Philip Dixon says Schools Challenge Cymru could take us from ‘talking’ to ‘achieving’ when it comes to narrowing the gap between rich and poor children.
Trades unions are blamed for many things. One I gladly take the rap for is Professor Mel Ainscow’s involvement in Wales. Mel gave ATL Cymru’s inaugural Annual Lecture in 2012 entitled ‘Everyone a Winner: Equity and Excellence for All’, and the rest, as they say, is history.
Many lectures barely live beyond the time that they are delivered. Mel’s was different. Leighton Andrews was in the audience that night, along with a number of senior government officials. This was in the days when the Department for Education and Skills was open to outside influences and eager to learn. They realised that Mel’s story about the success of the Manchester and London Challenges was one that we badly needed to be able to tell about Wales. So shortly after he was invited to bring the learnings from those experiments to help our children here.
It’s good to read that the same sorts of transformation are now occurring in Wales that have already happened in some of the big English cities. At the start of the millennium schools in London were amongst some of the worst in the UK. Now they are the best. In some London boroughs schools have become so effective that the impossible has happened: Free School Meals kids do better than their better off counterparts.
The headline about ‘Challenge Cymru’ is, of course, about the improvements in schools’ performance, especially as shown in GCSEs other qualifications. Those are essential. But underneath, as Mel has shown, there is even more of story to tell. Often for the first time in their professional lives, teachers and heads are being trusted to get on with job they want to do. But they are also being resourced properly, not just with money but with expertise. These have acted as a catalyst because, as he said at our lecture, those who will effect reform are already within the system.
These are still early days for Schools Challenge Cymru. This is no magic bullet programme. The turn around in London took over a decade. So we must be patient and not get alarmed when things don’t travel in a straight line. The politicians too must be patient and give the programme time to embed. The devolution journey has had too many policy twists when it comes to education. Schools Challenge introduces in an acceptable way a key component that was missing in the opening decade of devolution – the standards agenda. As Mel perceptively notes we were perhaps too tolerant of mediocrity. But it does it in a way that professionals sign up to and want to put into effect. It is a carrot not a stick approach.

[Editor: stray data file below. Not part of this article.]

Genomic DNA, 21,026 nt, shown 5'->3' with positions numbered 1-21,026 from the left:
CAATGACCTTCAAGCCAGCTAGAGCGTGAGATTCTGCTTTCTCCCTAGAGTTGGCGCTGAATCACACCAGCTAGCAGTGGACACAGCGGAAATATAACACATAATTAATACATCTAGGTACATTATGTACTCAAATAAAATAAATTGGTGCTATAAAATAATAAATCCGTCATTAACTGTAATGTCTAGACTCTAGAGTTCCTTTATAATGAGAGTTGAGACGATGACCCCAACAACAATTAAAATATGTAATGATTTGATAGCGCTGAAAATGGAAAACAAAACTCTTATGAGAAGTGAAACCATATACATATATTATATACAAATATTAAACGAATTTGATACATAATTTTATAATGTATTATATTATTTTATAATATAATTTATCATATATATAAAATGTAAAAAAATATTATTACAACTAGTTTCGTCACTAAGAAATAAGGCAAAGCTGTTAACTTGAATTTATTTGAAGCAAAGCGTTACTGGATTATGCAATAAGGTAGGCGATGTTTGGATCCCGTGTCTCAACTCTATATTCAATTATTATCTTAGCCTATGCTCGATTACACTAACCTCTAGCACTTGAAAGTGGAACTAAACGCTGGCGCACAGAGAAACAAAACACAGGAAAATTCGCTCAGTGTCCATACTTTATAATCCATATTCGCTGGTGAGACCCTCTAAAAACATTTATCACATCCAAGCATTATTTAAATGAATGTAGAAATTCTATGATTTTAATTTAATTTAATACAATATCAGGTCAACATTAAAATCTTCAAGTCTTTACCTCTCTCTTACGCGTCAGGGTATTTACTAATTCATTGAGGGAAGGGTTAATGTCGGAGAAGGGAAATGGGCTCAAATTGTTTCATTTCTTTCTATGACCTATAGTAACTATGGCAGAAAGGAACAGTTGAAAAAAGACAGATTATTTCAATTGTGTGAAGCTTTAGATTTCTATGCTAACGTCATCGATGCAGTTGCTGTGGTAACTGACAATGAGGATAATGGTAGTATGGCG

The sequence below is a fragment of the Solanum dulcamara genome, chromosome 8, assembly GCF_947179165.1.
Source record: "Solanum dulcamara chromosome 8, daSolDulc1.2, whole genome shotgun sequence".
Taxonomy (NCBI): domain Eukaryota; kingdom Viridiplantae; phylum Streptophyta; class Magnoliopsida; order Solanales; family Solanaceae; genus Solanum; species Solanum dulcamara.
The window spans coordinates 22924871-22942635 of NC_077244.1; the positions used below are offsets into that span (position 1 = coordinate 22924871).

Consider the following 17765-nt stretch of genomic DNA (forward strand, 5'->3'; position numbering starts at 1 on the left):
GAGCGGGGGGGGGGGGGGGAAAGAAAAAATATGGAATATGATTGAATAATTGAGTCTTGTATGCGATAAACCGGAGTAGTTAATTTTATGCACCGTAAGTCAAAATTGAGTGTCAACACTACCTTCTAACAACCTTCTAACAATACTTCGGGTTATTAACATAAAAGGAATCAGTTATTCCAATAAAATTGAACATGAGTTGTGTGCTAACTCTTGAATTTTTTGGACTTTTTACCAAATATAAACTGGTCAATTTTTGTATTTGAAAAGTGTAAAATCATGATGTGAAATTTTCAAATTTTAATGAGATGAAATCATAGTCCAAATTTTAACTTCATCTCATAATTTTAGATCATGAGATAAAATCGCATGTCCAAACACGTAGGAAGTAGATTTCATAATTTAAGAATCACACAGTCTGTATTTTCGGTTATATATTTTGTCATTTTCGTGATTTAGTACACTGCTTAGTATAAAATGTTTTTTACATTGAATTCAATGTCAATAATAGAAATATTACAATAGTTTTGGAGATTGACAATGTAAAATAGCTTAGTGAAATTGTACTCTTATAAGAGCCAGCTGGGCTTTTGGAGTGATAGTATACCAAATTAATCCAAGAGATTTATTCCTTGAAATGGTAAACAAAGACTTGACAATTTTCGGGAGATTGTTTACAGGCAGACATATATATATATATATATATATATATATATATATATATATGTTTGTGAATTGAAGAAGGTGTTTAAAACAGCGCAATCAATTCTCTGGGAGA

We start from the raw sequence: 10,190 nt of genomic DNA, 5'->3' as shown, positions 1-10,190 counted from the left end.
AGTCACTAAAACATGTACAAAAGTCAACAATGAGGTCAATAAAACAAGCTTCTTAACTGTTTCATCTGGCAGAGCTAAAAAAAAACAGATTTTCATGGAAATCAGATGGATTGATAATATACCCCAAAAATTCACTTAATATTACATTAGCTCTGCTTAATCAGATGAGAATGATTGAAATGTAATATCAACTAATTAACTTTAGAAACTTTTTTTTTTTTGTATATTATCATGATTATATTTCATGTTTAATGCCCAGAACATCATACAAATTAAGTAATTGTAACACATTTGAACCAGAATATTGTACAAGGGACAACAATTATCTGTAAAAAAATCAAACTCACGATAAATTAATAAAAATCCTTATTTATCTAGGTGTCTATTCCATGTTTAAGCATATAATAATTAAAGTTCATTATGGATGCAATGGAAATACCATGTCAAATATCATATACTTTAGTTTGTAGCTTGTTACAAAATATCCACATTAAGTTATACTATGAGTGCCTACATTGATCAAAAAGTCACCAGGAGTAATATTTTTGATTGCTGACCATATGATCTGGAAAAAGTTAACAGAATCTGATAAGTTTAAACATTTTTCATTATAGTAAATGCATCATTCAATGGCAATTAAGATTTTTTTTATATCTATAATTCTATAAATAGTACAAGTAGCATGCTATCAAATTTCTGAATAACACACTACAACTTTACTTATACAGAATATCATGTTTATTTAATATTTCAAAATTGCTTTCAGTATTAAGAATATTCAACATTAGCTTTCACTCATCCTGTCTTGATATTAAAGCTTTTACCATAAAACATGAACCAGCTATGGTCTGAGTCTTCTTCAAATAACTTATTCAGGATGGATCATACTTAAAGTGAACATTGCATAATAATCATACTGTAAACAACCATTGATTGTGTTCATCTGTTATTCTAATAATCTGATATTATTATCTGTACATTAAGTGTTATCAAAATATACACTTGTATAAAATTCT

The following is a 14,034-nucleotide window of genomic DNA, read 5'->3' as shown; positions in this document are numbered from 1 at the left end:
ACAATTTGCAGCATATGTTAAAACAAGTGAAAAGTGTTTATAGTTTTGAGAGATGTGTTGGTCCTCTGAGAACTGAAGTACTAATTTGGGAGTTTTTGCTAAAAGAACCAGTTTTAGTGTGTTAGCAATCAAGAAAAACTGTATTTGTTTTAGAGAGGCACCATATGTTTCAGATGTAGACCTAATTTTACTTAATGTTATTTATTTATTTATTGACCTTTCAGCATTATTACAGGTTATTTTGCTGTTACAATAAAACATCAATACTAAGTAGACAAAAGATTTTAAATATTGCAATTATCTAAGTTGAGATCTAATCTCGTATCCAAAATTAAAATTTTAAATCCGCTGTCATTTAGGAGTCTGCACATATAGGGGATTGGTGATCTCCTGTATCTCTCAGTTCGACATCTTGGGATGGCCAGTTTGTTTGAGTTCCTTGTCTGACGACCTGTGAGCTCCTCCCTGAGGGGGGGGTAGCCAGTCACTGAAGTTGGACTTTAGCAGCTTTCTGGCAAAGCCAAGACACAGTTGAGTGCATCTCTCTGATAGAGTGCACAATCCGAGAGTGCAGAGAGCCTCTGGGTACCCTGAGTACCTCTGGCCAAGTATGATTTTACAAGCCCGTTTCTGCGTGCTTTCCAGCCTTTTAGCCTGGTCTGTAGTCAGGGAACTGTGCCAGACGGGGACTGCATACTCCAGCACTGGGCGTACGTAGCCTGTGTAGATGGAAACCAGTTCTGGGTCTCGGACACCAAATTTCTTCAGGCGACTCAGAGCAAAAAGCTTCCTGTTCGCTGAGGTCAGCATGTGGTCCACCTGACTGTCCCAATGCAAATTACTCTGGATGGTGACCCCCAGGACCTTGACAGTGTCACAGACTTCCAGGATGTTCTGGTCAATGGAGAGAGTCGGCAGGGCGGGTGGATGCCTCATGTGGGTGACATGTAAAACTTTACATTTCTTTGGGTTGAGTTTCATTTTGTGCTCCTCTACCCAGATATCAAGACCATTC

We are now about to embark upon a change to the curriculum which will have profound effects on the next generations. In the wake of the Donaldson review we are going to make a curriculum in Wales. A key part of that will be upskilling the workforce. Mel’s article spoke of new forms of professional learning for practitioners based on the findings of international research. Those will need to become more widely known. The New Deal’ Huw Lewis has promised to the workforce must include them.
On occasions it has seemed that policy makers in Wales have been prepared to learn from anywhere other than England. Schools Challenge Cymru is surely a sign of growing maturity because it is clearly predicated on an English experience. When it comes to ‘narrowing the gap’ between richer and poorer kids we have talked a good game but not necessarily achieved a great deal. The difference that the Challenge is making is now changing that. Children have one chance with their education, making it the best chance possible is a moral, social, and economic imperative.